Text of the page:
NYC Institute Announcement: Psalms and Israelite Poetry

I didn’t think I’d be able to teach again in Fall, but my schedule changed and then I was asked. And so, I announce an Institute class to be held Tuesday nights at 8Pm at the Union Square building in Manhattan, on Psalms and Israelite Poetry. Class begins next Tuesday, Sept. 11th, and will continue through the 1st week of December (anticipated.)

Why study Psalms? A few reasons, which I’ll elaborate on in the first week’s intro. Psalms was the most translated Old Testament book into Greek during the early NT period, and the most popular book at Qumran (Dead Sea Scrolls); moreover, Psalms is the most quoted book in the New Testament. As Psalms are human responses to God (prayers, hymns, etc.), they cover a lot of our normal situations; frustration at feeling like we’re doing what we should but not getting anywhere, feeling like God isn’t answering, and so on. It’s a very emotive book, easy to relate to. It’s also vastly underread and underappreciated.

Although I proposed it, I’ve never taught this class before. I have multiple goals.

  1. Expose students to Psalms and poetry, which includes most of the prophetic books (Isaiah, Jeremiah, Ezekiel), Job,  and things like Deuteronomy 32, Exodus 15, etc. I expect we’ll spend most time in Psalms, with short detours elsewhere.
  2. Learn how to parse Semitic poetry a bit. Since it’s so common in our scriptures and so different from what we know, we need to learn how to read, parse, and appreciate it.
  3. Music- Many of the Psalms were meant to be sung, some in the Israelite temple/sanctuary. A huge outpouring of musical creativity has adapted the Psalms into various musical traditions. I hope to talk about these a little (as I only know a little) and play some of these during class, and thereby helping students gain an appreciation of scripture set to music.  I confess that I find much of this tradition far more beautiful, meaningful, and uplifting than the stereotypical English-language Mormon Tabernacle Choir repertoire. To each his/her own, of course. I have an example of one of my favorite adaptations set to go in a post on Sunday.

Class will probably be thematic. Week 1 will be a general  intro, week 2  on how to read Hebrew and Israelite poetry, parallelism, etc.,  week 3 intro to the book of Psalms. The following weeks we’ll cover such subjects as Psalms and Creation; Psalms, Christ, and the New Testament (probably 2-3 weeks there); Psalms and Ritual/Temple; Psalms and “Doctrine” (in which we’ll look at terms/concepts like death, sin, hell, etc. in Psalms), and others. I don’t have it all put together yet, and expect some of it to come together no earlier than the day before I teach it.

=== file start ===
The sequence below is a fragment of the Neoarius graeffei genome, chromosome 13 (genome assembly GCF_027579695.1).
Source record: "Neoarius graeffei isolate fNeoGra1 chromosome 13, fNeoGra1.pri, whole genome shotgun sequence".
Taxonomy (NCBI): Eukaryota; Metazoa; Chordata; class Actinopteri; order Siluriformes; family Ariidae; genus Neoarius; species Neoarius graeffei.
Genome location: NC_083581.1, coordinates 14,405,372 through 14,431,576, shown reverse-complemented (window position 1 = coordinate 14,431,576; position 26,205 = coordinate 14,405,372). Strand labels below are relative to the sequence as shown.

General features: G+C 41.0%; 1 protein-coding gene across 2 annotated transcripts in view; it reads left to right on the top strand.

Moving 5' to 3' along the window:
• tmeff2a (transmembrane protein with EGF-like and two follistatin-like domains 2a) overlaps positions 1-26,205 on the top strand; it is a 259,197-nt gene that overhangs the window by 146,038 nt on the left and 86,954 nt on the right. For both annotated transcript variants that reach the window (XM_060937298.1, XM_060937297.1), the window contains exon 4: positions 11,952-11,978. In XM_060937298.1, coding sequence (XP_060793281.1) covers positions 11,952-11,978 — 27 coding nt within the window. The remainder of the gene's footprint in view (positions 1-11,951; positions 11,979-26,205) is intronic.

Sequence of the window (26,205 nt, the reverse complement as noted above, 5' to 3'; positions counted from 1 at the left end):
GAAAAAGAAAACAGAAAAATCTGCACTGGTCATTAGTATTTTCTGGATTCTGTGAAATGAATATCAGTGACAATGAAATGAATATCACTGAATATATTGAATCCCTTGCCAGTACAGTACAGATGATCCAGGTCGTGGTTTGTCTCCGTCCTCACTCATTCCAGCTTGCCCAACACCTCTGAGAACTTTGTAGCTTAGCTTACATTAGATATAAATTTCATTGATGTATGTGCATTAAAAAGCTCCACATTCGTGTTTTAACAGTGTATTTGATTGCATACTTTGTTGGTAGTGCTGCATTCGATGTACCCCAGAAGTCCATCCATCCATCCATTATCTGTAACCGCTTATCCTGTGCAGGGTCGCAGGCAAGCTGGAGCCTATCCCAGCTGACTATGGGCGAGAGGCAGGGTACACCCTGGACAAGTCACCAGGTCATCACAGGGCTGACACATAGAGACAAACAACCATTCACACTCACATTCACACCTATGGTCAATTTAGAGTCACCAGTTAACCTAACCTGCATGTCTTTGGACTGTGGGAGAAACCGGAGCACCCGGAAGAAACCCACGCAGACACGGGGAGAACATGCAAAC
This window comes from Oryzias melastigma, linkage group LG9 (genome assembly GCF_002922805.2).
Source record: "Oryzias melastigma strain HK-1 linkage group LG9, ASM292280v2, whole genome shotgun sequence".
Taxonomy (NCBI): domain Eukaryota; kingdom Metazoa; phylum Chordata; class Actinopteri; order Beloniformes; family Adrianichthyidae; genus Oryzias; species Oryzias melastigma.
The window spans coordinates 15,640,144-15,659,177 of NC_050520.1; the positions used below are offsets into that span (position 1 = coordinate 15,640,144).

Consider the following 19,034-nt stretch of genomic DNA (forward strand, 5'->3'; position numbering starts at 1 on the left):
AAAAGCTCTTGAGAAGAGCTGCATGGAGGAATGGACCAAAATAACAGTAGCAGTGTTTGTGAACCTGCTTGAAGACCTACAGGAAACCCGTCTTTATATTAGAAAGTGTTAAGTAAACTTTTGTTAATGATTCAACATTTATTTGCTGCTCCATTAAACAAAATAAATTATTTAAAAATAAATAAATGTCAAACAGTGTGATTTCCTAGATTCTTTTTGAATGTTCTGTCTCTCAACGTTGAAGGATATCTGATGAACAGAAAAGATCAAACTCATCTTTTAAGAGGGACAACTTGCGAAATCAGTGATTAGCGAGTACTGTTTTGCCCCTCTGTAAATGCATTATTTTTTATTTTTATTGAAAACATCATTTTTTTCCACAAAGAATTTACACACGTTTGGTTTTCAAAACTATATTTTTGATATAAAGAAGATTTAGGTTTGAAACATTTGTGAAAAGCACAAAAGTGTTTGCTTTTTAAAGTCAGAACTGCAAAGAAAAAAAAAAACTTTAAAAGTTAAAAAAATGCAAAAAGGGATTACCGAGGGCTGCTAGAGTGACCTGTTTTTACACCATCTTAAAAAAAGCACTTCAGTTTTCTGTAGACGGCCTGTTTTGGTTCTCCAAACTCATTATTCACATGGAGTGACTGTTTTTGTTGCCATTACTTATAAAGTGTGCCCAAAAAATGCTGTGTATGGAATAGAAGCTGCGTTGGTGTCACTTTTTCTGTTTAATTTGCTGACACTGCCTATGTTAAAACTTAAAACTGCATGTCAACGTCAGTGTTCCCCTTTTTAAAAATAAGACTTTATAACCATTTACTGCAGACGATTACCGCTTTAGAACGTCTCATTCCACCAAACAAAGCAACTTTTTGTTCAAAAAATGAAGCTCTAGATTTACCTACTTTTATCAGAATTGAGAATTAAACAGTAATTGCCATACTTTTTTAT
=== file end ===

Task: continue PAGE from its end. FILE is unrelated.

While my record of blogging my Institute classes is, well, not very good (last winter in my Genesis class, I petered out after about 6 weeks, scroll down), I will put up the initial posts with some resources, references, notes, and other material. Beyond that, I won’t make any promises, because as much as I want to post frequently and in-depth, I usually can’t.

So stay tuned, first post on Sunday.

8 comments for “NYC Institute Announcement: Psalms and Israelite Poetry

  1. September 5, 2012 at 2:12 pm

    Ben, I’m seriously considering coming.

    But, I think I’ll come on Tuesday, September 11th, since the 10th is Monday.

  2. Ben S.
    September 5, 2012 at 2:15 pm

    Um, the week of September 10th… Edited.

  3. Roger
    September 5, 2012 at 4:00 pm

    Are you going to discuss the Book of Ecclesiates?

  4. Ben S.
    September 5, 2012 at 4:31 pm

    Hadn’t considered it yet, but it’s unlikely to get its own week.

  5. September 6, 2012 at 2:04 am

    Sounds great! I look forward to this. I love Psalms, and agree that it is definitely underappreciated.

  6. Brad
    September 6, 2012 at 9:37 am

    I’m jealous – in Texas, so getting to Manhattan would be a bit of a problem :) I’ve been studying the Old Testament this year and this looks like it will be a great class. What are your recommendations on translations/commentaries? I’m reading Alter’s Art of Biblical Narrative right now (loving it) and plan on reading his translation of the Pentateuch next. How would you rate his Psalms translation?

  7. Ben S.
    September 6, 2012 at 9:53 am

    Brad- I just purchased Alter’s Psalms translation, haven’t gotten far. However, I think he does very good work, and I have high expectations. Art of Biblical Narrative is challenging, but very rewarding to whomever can slog through.

    As to OT commentaries and translations, I’ve written a little in the past- my only T&S post on the topic here, and this from seven (!) years ago.
    This is the second request I’ve gotten to write up a list. Give me a week or so to throw together a good post.

    Edit: Here’s another good old post of mine on the topic.

  8. Clair
    September 7, 2012 at 8:09 am

    I just finished reading Alters translation. It might have ruined Psalms for me. It seems entirely temporal, devoid of spirituality. The prayers and praise are for military or political victory or deliverance, or physical healing. I can read into it my view of inspiration, heaven, afterlife and salvation, but they are absent in the text. It could as well have been written by another ruler in a neighboring society about its god and their daily fortunes.

    Say it ain’t so.

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